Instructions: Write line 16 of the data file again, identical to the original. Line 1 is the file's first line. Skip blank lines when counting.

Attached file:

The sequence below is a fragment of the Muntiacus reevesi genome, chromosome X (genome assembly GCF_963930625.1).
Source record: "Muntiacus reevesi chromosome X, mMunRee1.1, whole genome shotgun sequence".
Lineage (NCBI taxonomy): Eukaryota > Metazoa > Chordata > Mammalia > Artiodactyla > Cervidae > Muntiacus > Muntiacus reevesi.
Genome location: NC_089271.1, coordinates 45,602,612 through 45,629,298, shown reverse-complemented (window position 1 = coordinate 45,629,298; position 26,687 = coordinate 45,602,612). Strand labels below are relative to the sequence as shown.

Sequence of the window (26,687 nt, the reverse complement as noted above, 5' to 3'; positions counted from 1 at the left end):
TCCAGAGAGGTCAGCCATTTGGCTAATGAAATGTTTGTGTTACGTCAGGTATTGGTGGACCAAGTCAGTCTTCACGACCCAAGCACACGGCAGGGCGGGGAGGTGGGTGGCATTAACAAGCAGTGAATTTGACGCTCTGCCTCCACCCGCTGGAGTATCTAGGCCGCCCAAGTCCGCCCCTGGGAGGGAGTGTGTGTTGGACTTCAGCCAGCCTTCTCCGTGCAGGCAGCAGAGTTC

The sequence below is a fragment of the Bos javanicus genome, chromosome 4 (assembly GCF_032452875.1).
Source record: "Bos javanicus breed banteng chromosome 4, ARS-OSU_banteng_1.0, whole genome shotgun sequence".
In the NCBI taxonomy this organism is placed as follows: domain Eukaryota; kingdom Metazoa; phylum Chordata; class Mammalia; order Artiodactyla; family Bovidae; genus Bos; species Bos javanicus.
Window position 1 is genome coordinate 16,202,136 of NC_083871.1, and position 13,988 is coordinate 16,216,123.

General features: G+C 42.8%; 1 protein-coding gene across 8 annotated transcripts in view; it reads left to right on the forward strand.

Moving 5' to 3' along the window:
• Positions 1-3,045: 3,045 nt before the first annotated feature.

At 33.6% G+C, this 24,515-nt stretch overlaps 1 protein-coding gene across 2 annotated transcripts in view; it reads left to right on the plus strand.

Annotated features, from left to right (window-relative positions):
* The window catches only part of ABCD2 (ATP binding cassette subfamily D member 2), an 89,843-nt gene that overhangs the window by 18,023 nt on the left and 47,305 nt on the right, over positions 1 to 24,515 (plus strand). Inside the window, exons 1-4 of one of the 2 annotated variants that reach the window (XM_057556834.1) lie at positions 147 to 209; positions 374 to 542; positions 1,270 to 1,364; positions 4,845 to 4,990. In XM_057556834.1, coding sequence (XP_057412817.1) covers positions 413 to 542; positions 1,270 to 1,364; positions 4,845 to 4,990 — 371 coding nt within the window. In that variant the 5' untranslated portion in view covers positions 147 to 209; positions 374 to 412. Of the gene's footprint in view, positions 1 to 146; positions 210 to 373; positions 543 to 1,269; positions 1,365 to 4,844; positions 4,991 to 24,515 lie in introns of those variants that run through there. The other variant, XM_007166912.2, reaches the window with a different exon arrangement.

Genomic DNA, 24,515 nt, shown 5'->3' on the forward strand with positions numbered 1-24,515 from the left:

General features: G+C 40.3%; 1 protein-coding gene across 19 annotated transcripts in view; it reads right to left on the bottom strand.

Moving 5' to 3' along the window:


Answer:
* The window catches only part of ABCD2 (ATP binding cassette subfamily D member 2), an 89,843-nt gene that overhangs the window by 18,023 nt on the left and 47,305 nt on the right, over positions 1 to 24,515 (plus strand). Inside the window, exons 1-4 of one of the 2 annotated variants that reach the window (XM_057556834.1) lie at positions 147 to 209; positions 374 to 542; positions 1,270 to 1,364; positions 4,845 to 4,990. In XM_057556834.1, coding sequence (XP_057412817.1) covers positions 413 to 542; positions 1,270 to 1,364; positions 4,845 to 4,990 — 371 coding nt within the window. In that variant the 5' untranslated portion in view covers positions 147 to 209; positions 374 to 412. Of the gene's footprint in view, positions 1 to 146; positions 210 to 373; positions 543 to 1,269; positions 1,365 to 4,844; positions 4,991 to 24,515 lie in introns of those variants that run through there. The other variant, XM_007166912.2, reaches the window with a different exon arrangement.